Setting your rates is one of the most difficult decisions for virtual assistants just starting out. It can be easy to overlook some expenses and start off too low. The result is that you’ll end up having to work longer hours to make enough money just to break even. This can leave you feeling stressed about money and anxious about completing your workload and may cause you to abandon your VA business all together.
But it doesn’t have to be that way. When you know how much to charge, you don’t have to take on extra work and you don’t have to live with constant financial pressure. So before you quote a price for your next client/project, here’s what you need to keep in mind:
How Much Do You Need to Make
The first thing you need to do is sit down and figure out how much money you need to be making. Do this by writing out all of the monthly expenses (mortgage/rent, phone, cable, groceries, savings/retirement, etc) you are responsible for along with extra spending money you would like/need. It is a very eye opening exercise to get all of this down on paper and see what you actually need.
Next write down how many hours you will be working each month. This has to be a realistic number – take into account interruptions if you have children at home and be sure not to count the time for your own business development and marketing. From there you can calculate your hourly rate by dividing how many hours you can work into how much money you need to make each month. For example, if you need to make $2,000 per month and you will be working 50 hours per month it works out as: $2,000/50 hrs = $40/hour. So you need to be making $40 per hour. Now you may not be able to start off with this rate if you are a new VA, but it’s important to know where you need to be. This will also help you calculate how many clients you need to make it happen. Another option is to start off with service packages to ensure your hourly rate is met. You can read more about creating packages in your business here.
You can’t stop there, however, there are more things you need to take into account and we will go over them next.
Some projects demand frequent communication. If you’re a new virtual assistant, you may not think to charge clients for that hour-long Skype session where your client picked a branding color. But you showed up for that meeting and your time is valuable. Whether it’s Skype video conferences, email messages, or phone chats, always remember to factor in communication time when quoting a price.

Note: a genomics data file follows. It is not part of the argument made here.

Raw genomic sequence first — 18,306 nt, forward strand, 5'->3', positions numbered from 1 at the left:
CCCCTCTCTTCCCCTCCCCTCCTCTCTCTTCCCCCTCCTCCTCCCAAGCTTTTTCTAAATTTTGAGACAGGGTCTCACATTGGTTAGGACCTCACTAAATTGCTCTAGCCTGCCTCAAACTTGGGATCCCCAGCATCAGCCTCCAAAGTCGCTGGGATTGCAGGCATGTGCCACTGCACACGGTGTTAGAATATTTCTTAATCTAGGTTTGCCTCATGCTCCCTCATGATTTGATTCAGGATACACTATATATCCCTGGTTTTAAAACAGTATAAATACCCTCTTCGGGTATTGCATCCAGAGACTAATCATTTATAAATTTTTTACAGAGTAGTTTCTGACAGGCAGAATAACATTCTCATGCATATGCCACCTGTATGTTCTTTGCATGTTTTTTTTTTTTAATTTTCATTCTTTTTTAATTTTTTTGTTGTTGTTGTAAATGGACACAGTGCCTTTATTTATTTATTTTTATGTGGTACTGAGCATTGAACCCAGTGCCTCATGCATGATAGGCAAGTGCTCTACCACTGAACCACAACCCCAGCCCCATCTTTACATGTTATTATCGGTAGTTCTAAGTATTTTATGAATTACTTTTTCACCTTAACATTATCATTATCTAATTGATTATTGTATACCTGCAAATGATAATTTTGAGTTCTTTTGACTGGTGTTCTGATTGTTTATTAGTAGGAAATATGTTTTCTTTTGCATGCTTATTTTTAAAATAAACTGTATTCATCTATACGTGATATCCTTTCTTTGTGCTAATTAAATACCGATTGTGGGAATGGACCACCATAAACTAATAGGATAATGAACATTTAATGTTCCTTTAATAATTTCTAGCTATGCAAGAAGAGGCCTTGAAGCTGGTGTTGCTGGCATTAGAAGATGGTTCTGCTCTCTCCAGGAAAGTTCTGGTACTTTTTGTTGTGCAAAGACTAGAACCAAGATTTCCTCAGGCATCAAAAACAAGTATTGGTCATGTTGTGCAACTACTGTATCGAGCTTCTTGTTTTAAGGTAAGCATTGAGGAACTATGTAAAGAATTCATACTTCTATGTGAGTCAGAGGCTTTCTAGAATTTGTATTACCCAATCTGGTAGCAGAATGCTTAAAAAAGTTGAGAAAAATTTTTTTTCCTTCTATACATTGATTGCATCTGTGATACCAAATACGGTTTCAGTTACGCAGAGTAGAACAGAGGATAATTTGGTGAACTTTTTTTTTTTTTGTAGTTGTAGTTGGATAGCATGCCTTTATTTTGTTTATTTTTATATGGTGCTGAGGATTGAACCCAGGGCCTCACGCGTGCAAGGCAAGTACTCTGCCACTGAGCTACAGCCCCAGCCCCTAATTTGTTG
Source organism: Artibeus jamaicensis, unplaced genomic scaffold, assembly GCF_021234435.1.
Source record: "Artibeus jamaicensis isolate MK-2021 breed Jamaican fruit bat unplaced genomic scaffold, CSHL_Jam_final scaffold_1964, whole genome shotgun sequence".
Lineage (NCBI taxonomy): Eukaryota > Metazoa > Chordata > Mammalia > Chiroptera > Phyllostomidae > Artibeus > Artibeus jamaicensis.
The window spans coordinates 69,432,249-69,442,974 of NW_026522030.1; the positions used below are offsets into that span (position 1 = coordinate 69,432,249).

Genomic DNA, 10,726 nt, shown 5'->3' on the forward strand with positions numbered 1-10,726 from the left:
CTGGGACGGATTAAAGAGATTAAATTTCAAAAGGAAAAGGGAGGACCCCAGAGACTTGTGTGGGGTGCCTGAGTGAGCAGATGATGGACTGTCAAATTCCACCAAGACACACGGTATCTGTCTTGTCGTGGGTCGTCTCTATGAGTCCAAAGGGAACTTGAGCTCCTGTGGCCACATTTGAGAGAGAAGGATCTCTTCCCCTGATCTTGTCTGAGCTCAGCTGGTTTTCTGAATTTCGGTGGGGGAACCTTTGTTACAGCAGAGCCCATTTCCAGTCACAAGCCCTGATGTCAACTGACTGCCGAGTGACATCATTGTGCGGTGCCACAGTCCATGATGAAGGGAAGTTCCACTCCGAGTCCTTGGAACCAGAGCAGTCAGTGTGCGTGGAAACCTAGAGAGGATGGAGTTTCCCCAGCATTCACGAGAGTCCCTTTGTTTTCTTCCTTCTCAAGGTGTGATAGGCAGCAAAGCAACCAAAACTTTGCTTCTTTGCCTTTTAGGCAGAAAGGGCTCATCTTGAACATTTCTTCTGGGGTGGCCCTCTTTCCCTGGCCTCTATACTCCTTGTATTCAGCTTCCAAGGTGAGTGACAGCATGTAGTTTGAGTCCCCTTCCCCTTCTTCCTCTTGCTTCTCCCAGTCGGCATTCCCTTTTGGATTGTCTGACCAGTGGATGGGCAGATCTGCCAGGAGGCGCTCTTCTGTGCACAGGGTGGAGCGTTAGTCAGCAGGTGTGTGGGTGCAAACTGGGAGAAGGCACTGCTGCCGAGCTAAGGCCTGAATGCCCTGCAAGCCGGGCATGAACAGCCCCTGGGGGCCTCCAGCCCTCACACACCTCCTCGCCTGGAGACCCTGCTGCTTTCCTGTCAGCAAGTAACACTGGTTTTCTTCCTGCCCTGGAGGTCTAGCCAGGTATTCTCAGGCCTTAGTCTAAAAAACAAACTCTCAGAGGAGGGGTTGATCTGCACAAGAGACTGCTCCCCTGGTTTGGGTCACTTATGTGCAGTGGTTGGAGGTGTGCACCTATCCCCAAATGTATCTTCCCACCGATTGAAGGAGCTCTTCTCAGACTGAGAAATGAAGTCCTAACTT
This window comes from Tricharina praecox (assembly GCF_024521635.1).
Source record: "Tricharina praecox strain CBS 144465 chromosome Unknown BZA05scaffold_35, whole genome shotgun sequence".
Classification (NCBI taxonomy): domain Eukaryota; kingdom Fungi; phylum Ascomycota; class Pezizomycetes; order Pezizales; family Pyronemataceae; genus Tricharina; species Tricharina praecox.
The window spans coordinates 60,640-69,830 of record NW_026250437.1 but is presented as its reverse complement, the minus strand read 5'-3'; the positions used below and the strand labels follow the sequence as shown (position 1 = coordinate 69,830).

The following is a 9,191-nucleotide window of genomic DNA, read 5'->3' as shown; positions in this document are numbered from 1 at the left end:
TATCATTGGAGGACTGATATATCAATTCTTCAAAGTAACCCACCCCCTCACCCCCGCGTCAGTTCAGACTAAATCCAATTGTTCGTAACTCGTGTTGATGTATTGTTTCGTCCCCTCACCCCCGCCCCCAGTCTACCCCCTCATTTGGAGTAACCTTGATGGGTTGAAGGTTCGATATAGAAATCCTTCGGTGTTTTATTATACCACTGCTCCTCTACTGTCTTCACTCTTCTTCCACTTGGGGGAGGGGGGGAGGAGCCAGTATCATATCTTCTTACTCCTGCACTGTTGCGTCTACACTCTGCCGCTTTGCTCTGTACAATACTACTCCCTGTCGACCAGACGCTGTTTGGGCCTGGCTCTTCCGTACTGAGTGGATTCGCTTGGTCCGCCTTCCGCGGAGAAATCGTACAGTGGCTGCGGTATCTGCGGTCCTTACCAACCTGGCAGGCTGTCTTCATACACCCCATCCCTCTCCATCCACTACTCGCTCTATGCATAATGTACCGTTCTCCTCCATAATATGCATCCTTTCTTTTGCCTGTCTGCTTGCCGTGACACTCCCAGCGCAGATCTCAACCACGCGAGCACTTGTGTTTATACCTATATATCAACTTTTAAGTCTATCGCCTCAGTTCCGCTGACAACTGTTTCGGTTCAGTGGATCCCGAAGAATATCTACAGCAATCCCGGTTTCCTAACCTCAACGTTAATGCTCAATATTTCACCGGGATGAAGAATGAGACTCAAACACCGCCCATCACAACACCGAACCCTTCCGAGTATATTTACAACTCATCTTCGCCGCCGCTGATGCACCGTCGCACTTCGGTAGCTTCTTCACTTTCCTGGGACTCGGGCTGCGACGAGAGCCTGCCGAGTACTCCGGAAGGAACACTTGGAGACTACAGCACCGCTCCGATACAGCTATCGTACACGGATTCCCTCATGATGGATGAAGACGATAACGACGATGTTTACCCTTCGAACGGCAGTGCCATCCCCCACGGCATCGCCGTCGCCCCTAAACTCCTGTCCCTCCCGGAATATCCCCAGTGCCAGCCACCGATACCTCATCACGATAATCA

Keep in mind that your communication time will vary by client. Some clients are fine with an email update once a week, you just need to remember to charge for that time.
It’s hard running a business and tending to kids. If you have young children that will need supervision while you work, you’ll want to hire a nanny or babysitter to watch them. This is the one cost you won’t want to skimp on, so make sure you include it in your expenses (like I mentioned above) when you’re calculating the hourly rate you’ll be charging your clients.
Let’s say you quote a graphic design project for your client. You give them a low quote because you think the project will be simple. You create what your client wants and turn it in. But then, your client wants revisions that will take you hours to make.
To avoid situations like this, you need to plan for revisions in your estimates and state how many revisions are included in the quote. Otherwise that $30 an hour rate could turn into a $7 an hour rate…yikes!
You’ll want to check with your local tax advisor for information on how much you need to hold back in taxes each year. But many virtual assistants working at home find that their tax rate is around 15% of their earnings. Depending on how much you earn, you may want to look into paying your taxes quarterly so you aren’t responsible for a large sum on April 15th. This was a rude awakening for me after my first year in business! Be sure and tuck a percentage of your earnings away so tax time isn’t so difficult.
Getting clear on how much you need to earn from your virtual assistant business is an essential starting point. Then you can make a plan for how you will make it happen without starting out too low. Remember you are adding value to your clients, so don’t get tripped up on the numbers. You are worth it. Eventually you will be able to take on fewer projects without stressing about money.